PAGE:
BCSD investigate a father daughter stabbing in Inwood

West Virginia state seal. Used by written permission by Chief Deputy and Chief of Staff of West Virginia Chuck Flannery

The Berkeley County Sheriff’s Department (BCSD) reports the investigation of a stabbing in Inwood.

At approximately 11:30 A.M. May 8  Berkeley County Sheriff’s Deputies and West Virginia State Police responded to the stabbing at the Inwood McDonald’s.

The unidentified wounded victim told authorities that his 25-year-old daughter stabbed him in the chest and fled in her car.

The father confirmed that his daughter Julia Chanclor had gotten into an argument with him that escalated.

During the argument Cnanclor grabbed a kitchen knife and stabbed her father multiple times causing severe injuries.

His injuries were so severe that the father was flown to INOVA Fairfax hospital by helicopter and is currently in critical condition.

Approximately an hour later Chanclor was found in her vehicle on Apple Harvest Drive in Martinsburg.

Chanclor was taken into custody without incident and is being charged with attempted murder.

For more news from across the Shenandoah Valley, click here.

SNP begins spraying to eradicate the spongy month

photo credit Scott Bradley Hesson with permission

Shenandoah Natural Park (SNP) reports that aerial spraying for the spongy moth is in progress as of May 14.

The helicopter to do the work arrived Monday May 13 and is expected to lift off May 14 starting around 6:30 A.M. weather permitting.

The spongy moth which can defoliate trees began its early arrival this year due to warmer weather.

Additional treatment days will be selected through Friday May 17.

The treatment is expected to be done largely in the morning but may have to be done throughout the day due to weather conditions.

Visitors to the park will experience noise and possible wind from the low flying helicopter in the treatment areas.

The spray used in the procedure is Bacillus Thuringiensis Kurstaki or BTK and has been thoroughly studied.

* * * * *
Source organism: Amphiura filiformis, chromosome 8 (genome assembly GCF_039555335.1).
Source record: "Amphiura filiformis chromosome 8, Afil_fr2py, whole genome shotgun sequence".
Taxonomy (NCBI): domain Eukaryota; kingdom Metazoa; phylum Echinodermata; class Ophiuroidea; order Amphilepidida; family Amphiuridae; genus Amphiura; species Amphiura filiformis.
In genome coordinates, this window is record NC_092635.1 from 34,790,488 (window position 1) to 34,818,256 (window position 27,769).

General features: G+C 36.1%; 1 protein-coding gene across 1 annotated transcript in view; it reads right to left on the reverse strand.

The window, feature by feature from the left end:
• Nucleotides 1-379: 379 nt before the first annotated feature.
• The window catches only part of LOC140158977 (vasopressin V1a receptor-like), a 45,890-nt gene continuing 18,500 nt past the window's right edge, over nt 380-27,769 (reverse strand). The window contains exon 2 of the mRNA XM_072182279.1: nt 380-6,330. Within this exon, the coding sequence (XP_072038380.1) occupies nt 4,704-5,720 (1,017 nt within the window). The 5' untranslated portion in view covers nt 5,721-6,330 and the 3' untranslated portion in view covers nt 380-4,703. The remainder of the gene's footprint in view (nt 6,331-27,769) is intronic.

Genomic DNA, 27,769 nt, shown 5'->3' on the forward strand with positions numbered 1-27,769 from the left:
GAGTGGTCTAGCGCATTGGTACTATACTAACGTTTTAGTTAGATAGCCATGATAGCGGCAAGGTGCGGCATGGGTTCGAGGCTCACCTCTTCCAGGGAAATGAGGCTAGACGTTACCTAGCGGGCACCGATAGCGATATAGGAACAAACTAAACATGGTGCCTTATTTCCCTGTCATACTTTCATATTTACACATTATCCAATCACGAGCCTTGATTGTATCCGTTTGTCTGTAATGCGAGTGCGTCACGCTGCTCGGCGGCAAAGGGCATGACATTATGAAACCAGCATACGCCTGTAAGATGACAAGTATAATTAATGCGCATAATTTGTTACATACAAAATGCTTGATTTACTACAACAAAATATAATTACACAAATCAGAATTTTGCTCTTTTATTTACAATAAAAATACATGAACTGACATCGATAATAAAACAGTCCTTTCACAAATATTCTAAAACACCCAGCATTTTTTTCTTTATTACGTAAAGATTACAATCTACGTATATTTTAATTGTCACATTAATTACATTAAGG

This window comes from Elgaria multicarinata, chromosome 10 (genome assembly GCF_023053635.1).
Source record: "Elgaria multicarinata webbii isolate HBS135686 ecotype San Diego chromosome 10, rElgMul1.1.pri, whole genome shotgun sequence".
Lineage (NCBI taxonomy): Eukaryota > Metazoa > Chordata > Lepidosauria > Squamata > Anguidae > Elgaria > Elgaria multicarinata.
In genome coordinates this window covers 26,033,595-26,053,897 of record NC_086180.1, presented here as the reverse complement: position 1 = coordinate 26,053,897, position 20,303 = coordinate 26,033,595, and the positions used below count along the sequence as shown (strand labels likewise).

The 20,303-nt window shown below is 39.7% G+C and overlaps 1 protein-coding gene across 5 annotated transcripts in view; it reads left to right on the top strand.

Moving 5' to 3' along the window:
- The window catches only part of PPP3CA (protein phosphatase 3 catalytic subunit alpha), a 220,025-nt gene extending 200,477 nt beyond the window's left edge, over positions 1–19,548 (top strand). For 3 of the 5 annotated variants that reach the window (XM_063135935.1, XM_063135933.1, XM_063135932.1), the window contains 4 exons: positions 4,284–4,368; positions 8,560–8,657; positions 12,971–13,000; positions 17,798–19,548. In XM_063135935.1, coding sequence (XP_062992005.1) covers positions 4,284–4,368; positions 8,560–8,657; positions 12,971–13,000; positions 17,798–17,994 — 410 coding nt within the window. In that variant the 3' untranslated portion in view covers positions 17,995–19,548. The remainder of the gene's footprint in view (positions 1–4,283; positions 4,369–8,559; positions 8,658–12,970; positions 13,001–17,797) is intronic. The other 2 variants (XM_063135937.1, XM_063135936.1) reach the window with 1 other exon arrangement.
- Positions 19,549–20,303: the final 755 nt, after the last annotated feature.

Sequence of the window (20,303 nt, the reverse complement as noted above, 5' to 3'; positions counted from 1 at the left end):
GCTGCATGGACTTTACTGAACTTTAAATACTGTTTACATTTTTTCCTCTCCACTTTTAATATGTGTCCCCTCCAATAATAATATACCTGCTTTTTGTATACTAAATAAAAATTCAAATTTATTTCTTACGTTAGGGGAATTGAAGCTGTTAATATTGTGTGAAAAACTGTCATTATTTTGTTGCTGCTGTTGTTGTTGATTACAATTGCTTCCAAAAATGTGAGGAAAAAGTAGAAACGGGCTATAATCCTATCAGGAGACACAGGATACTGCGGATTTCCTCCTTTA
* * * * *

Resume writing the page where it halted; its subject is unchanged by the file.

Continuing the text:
The chemicals used are not harmful to humans, wildlife, plants, buildings, or vehicles and can be removed with soap and water.

The process is to eradicate the spongy moth and prevent tree mortality and can be monitored here.

For more news from across the Shenandoah Valley, click here.

USDOE announce a James Wood Senior as a Presidential Scholar

United States Department of Education (USDOE) announced by email that a Frederick County Public School (FCPS) student is a U.S. Presidential Scholar.

James Wood High School student Olivia Judd has been named to the 2024 U.S. Presidential Scholar program.

Judd is one of 161 outstanding American High School Seniors that shows academic achievement among other attributes and contributes to school and community.

According to the email U.S. Secretary of Education Miguel Cardona made the announcement and noted that Judd’s appointment and all the students selected represent the best of our nation’s schools.

The Secretary went on to say that these students inspire hope in the bright future of this country.

Each student selected for the honor is offered the opportunity to name the teacher that influenced them the most.

Judd chose Carrie Boswell as her biggest influence at James Wood High School.

Now Boswell will receive a personal letter from the Secretary of Education.

All students selected in 2024 will be recognized this summer in an online program to be announced.

For more news from across the Shenandoah Valley, click here.

News Maker Casey Hollins on new technology for REC

Rappahannock Electric Cooperative (REC) is working on their vegetation management.

We spoke with REC’s Managing Director of Communication and Public Relations Casey Hollins about it in our latest news makers.

News makers are sponsored by Warren County.

Experience Warren County Where History, Nature, and Family Come Together.

Casey tells us that it is that time of year again to begin to clear vegetation from around the power lines.

She also tells us there is some new technology to accomplish the goal.

Casey tells us that satellites are now used to examine the health of trees around the power lines.

Click here for Casey’s latest news maker.

For more news from across the Shenandoah Valley, click here.